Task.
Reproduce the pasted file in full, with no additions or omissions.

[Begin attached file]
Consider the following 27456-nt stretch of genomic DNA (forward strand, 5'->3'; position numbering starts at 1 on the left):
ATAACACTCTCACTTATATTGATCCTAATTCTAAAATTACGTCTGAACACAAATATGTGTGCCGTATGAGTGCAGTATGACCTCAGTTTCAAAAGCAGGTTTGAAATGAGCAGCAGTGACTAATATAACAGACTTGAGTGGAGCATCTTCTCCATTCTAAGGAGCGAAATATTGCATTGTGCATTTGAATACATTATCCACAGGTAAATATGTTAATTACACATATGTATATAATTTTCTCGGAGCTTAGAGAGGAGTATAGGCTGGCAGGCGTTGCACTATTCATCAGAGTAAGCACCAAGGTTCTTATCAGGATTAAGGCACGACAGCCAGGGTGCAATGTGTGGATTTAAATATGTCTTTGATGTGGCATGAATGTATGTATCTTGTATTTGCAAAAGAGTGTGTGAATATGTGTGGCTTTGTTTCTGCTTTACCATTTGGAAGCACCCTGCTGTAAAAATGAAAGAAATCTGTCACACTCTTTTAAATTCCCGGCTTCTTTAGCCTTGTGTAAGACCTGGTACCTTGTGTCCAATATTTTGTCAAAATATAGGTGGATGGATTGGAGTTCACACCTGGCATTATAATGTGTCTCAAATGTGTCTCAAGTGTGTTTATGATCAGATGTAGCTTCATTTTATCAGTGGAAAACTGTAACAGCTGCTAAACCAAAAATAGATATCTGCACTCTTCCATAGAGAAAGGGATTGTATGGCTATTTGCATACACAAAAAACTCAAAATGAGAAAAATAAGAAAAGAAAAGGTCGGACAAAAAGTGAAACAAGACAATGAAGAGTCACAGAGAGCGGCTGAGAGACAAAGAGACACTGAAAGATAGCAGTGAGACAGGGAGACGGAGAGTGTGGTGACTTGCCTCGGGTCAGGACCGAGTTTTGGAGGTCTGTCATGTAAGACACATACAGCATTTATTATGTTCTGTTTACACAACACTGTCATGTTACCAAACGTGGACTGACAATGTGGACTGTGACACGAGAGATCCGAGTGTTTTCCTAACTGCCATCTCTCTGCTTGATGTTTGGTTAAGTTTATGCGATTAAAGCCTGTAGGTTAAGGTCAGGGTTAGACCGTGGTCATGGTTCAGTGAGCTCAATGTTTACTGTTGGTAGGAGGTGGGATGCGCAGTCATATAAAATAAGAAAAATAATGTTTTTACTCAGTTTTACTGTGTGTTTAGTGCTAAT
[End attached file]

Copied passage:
Consider the following 27456-nt stretch of genomic DNA (forward strand, 5'->3'; position numbering starts at 1 on the left):
ATAACACTCTCACTTATATTGATCCTAATTCTAAAATTACGTCTGAACACAAATATGTGTGCCGTATGAGTGCAGTATGACCTCAGTTTCAAAAGCAGGTTTGAAATGAGCAGCAGTGACTAATATAACAGACTTGAGTGGAGCATCTTCTCCATTCTAAGGAGCGAAATATTGCATTGTGCATTTGAATACATTATCCACAGGTAAATATGTTAATTACACATATGTATATAATTTTCTCGGAGCTTAGAGAGGAGTATAGGCTGGCAGGCGTTGCACTATTCATCAGAGTAAGCACCAAGGTTCTTATCAGGATTAAGGCACGACAGCCAGGGTGCAATGTGTGGATTTAAATATGTCTTTGATGTGGCATGAATGTATGTATCTTGTATTTGCAAAAGAGTGTGTGAATATGTGTGGCTTTGTTTCTGCTTTACCATTTGGAAGCACCCTGCTGTAAAAATGAAAGAAATCTGTCACACTCTTTTAAATTCCCGGCTTCTTTAGCCTTGTGTAAGACCTGGTACCTTGTGTCCAATATTTTGTCAAAATATAGGTGGATGGATTGGAGTTCACACCTGGCATTATAATGTGTCTCAAATGTGTCTCAAGTGTGTTTATGATCAGATGTAGCTTCATTTTATCAGTGGAAAACTGTAACAGCTGCTAAACCAAAAATAGATATCTGCACTCTTCCATAGAGAAAGGGATTGTATGGCTATTTGCATACACAAAAAACTCAAAATGAGAAAAATAAGAAAAGAAAAGGTCGGACAAAAAGTGAAACAAGACAATGAAGAGTCACAGAGAGCGGCTGAGAGACAAAGAGACACTGAAAGATAGCAGTGAGACAGGGAGACGGAGAGTGTGGTGACTTGCCTCGGGTCAGGACCGAGTTTTGGAGGTCTGTCATGTAAGACACATACAGCATTTATTATGTTCTGTTTACACAACACTGTCATGTTACCAAACGTGGACTGACAATGTGGACTGTGACACGAGAGATCCGAGTGTTTTCCTAACTGCCATCTCTCTGCTTGATGTTTGGTTAAGTTTATGCGATTAAAGCCTGTAGGTTAAGGTCAGGGTTAGACCGTGGTCATGGTTCAGTGAGCTCAATGTTTACTGTTGGTAGGAGGTGGGATGCGCAGTCATATAAAATAAGAAAAATAATGTTTTTACTCAGTTTTACTGTGTGTTTAGTGCTAAT